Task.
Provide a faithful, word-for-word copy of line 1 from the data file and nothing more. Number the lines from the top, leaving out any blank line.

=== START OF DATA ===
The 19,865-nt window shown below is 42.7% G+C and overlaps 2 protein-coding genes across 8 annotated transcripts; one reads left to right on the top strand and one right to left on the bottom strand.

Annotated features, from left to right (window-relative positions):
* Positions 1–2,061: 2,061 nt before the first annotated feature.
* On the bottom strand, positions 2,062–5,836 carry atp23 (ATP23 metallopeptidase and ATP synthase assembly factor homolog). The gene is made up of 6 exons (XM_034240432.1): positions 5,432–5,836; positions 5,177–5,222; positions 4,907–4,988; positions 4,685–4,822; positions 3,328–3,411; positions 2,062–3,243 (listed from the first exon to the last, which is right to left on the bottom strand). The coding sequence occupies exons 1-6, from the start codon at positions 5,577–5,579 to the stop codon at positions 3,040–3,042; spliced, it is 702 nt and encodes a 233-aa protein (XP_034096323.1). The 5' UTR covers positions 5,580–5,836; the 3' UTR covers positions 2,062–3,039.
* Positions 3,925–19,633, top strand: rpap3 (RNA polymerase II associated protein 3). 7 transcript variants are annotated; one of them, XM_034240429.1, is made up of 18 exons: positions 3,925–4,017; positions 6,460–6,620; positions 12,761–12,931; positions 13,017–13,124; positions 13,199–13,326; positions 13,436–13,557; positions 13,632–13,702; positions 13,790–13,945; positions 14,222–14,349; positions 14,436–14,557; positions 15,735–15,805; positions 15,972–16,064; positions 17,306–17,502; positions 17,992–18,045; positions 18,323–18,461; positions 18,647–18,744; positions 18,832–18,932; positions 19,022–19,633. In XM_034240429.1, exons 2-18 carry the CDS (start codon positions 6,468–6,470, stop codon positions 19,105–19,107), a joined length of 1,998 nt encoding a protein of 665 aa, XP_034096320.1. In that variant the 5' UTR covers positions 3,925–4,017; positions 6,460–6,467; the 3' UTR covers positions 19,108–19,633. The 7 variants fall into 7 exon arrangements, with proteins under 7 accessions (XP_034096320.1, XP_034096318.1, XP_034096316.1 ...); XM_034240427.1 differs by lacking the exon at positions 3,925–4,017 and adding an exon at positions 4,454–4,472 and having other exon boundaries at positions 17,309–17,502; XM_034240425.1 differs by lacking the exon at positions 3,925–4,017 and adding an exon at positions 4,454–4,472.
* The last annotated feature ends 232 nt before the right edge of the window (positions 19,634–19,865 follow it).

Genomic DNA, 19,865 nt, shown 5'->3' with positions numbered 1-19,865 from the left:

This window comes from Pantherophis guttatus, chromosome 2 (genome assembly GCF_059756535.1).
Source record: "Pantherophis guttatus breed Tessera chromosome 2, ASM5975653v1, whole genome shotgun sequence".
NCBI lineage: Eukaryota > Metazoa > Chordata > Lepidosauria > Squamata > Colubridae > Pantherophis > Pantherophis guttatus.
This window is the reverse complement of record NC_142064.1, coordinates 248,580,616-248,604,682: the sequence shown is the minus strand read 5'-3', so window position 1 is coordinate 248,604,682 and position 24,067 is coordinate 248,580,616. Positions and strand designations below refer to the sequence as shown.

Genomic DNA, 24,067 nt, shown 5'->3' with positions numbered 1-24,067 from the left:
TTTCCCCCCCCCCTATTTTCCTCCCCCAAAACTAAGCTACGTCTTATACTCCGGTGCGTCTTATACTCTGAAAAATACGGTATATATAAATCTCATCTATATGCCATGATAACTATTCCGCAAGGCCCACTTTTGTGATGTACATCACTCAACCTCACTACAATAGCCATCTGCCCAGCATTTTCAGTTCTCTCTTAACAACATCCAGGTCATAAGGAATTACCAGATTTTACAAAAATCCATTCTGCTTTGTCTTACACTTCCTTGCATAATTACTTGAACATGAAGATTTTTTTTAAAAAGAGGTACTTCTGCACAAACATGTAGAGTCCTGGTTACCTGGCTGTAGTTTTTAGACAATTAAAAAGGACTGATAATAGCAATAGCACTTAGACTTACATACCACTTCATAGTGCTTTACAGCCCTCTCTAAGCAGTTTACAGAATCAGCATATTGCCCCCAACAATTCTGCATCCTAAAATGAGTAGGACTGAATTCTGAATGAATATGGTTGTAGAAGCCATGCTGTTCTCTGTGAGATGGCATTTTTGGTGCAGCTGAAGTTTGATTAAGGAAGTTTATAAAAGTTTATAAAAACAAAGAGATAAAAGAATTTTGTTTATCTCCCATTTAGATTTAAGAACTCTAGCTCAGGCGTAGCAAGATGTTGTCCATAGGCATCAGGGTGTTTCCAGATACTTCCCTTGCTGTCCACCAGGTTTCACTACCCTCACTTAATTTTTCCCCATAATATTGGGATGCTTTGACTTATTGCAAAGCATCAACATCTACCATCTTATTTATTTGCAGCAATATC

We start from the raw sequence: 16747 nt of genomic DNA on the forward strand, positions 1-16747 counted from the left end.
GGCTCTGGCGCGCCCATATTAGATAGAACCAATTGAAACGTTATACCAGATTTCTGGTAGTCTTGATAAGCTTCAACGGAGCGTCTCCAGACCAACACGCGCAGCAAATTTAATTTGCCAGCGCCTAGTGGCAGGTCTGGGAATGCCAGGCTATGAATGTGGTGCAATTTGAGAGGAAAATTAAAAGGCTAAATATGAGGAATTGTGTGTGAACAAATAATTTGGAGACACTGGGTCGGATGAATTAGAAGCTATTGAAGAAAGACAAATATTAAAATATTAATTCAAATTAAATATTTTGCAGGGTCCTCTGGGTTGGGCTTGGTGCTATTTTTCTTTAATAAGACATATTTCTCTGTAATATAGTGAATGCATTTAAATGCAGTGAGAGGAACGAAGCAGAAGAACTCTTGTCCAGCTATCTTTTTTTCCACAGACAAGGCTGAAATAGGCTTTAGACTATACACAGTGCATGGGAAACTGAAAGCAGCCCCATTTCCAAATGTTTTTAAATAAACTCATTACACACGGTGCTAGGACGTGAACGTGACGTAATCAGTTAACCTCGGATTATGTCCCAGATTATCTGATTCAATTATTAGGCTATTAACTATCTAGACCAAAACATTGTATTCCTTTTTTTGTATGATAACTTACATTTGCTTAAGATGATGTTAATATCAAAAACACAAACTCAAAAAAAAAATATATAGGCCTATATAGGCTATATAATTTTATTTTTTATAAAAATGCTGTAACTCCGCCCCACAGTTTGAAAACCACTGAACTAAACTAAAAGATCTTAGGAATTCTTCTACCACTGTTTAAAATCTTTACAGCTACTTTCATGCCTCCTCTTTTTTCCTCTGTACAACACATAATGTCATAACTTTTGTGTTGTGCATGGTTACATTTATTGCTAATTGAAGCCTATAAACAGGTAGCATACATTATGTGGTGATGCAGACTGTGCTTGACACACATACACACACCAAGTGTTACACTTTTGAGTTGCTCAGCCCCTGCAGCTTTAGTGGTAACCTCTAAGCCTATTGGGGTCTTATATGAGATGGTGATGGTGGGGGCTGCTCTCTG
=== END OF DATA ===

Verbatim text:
The 19,865-nt window shown below is 42.7% G+C and overlaps 2 protein-coding genes across 8 annotated transcripts; one reads left to right on the top strand and one right to left on the bottom strand.